ESR: Many elite sports centres use cutting-edge medical imaging equipment and attract talented radiologists to operate it. Are you involved with such centres? How can the knowledge acquired in this setting be used to benefit all patients?

IE: In Israel, elite sports centres do not supply imaging services to the athletes but rather use tertiary centres. The imaging centre in Sheba Medical Center, in which I serve as Head of the musculoskeletal imaging unit, is indeed an elite centre using cutting edge medical equipment. Superb imaging quality accompanied by in-depth knowledge and professionalism lead to correct pathology interpretation, in turn leading to fast and effective treatment from which the patient is the first to gain. On the other hand, low-quality imaging may hamper diagnosis and treatment. This is the reason we insist and do not compromise on image quality, resolution and clarity even on the expense of extra imaging time. In our unit, we find great importance in the education of the next generation of MSK radiologists and invest time and energy in the development of an MSK imaging fellowship programme, training Israeli residents and well as fellows in MSK imaging. Distribution of knowledge and excellence is of benefit to patients all over Israel. In addition, our unit is involved in many sports-related clinical trials, from which patients are bound to benefit in the future.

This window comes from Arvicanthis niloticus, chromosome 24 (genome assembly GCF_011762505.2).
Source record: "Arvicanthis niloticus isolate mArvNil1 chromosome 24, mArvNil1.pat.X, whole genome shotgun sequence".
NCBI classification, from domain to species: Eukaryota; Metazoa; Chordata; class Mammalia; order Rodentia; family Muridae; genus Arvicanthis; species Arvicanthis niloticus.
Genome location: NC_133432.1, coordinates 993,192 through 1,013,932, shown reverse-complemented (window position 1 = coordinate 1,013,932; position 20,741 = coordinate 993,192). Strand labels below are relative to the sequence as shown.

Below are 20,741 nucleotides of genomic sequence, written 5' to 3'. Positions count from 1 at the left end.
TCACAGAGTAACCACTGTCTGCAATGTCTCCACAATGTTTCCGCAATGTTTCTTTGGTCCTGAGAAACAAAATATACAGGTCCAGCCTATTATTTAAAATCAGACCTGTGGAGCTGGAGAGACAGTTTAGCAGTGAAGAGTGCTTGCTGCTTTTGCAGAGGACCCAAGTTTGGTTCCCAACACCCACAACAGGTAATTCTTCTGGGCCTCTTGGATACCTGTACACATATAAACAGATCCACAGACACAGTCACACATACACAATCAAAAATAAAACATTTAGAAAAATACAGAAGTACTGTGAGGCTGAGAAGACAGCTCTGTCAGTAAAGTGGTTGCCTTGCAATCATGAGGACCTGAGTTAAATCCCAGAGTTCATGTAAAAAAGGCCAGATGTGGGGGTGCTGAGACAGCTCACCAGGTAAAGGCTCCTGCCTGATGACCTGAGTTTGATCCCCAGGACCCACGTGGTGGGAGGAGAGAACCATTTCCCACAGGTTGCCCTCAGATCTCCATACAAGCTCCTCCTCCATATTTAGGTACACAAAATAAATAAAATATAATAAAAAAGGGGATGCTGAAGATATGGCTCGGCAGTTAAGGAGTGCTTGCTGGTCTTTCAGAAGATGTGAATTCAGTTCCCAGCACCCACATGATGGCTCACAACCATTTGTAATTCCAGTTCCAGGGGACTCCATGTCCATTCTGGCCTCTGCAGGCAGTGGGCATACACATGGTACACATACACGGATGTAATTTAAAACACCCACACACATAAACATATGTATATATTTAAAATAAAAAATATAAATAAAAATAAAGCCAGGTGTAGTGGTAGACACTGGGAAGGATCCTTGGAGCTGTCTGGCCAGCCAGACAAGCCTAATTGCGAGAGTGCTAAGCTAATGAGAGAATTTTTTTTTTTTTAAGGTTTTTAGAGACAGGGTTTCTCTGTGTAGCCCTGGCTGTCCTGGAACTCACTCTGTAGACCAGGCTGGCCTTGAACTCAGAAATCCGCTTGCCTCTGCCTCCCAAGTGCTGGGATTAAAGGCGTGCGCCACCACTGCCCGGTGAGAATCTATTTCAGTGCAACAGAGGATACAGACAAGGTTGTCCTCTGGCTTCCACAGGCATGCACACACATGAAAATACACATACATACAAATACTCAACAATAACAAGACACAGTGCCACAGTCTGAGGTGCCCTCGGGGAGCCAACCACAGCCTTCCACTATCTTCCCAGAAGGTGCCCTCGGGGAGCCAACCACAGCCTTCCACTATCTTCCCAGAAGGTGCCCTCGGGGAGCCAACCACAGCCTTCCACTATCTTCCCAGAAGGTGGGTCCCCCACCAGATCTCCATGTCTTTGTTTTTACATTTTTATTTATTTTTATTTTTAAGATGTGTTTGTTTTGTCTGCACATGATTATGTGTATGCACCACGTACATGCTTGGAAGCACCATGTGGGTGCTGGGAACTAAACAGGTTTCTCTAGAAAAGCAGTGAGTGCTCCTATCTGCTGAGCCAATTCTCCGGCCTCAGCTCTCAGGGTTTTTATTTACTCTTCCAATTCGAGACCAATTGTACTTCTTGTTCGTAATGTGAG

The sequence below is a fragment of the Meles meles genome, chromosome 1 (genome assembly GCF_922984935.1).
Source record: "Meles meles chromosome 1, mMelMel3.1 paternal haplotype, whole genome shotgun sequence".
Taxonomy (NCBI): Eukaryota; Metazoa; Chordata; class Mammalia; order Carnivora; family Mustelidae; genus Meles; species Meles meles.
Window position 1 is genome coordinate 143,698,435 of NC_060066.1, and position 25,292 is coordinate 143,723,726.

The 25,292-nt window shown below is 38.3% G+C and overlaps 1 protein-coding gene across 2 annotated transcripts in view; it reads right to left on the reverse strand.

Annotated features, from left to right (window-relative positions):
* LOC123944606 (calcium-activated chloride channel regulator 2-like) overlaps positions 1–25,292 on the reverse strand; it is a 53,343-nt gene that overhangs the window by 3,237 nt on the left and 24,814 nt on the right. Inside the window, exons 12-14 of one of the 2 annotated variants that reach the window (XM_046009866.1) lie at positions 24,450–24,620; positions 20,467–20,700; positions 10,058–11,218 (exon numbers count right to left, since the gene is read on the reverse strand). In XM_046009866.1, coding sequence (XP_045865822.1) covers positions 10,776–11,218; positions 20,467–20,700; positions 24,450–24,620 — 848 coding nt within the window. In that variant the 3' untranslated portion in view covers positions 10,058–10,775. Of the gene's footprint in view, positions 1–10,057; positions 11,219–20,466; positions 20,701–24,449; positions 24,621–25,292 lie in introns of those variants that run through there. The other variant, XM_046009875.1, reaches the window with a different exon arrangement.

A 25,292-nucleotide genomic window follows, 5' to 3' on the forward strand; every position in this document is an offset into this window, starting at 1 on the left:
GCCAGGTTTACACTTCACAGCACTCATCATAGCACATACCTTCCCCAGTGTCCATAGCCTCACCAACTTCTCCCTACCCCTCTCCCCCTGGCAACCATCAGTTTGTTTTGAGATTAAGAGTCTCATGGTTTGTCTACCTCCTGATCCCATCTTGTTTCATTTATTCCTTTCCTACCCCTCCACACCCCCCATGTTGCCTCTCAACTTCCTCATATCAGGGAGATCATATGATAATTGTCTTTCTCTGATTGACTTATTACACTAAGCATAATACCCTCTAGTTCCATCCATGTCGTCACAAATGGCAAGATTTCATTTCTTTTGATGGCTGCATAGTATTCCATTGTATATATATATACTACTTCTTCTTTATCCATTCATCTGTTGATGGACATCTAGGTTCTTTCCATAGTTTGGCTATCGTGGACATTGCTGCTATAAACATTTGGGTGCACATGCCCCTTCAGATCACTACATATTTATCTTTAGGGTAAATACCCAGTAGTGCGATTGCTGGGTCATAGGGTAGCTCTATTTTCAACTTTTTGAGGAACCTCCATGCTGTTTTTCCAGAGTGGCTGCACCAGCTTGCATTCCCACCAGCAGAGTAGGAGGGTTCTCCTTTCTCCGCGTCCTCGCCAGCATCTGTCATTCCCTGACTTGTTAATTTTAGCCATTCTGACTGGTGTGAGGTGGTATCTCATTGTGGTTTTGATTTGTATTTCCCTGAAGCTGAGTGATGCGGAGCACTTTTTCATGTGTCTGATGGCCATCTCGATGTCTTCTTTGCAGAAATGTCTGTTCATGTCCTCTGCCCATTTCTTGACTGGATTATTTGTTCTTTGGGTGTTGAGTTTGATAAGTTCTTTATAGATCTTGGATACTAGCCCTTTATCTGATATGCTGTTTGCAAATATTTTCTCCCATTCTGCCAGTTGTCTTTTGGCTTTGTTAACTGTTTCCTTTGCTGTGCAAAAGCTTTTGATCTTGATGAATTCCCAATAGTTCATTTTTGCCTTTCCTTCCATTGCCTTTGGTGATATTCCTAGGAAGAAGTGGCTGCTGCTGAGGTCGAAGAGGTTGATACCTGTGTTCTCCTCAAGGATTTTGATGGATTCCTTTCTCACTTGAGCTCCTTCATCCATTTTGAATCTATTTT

ESR: The demand for imaging studies has been rising steadily over the past decades, placing strain on healthcare budgets. Has the demand also increased in sports medicine? What can be done to better justify imaging requests and make the most of available resources?

IE: Indeed, with the understanding of the important and significant input of imaging on physical examination, the demand for imaging studies is steadily rising, particularly in sports medicine. Orthopaedic surgeons nowadays add MRI to their clinical evaluation tools and rarely operate on a patient prior to having an MRI of the injured part. Utilisation of expensive imaging resources such as MRI should be considered wisely. For example, an MSK expert radiologist should evaluate the imaging request to decide whether it is justified and if the correct imaging modality is being requested. In addition, improved technology with faster sequences may shorten MRI time leading to a more efficient use of its invaluable time. Education and professionalism of the MRI operating technicians and para-medical staff may also improve the patient experience, adding to imaging quality and shortening imaging time.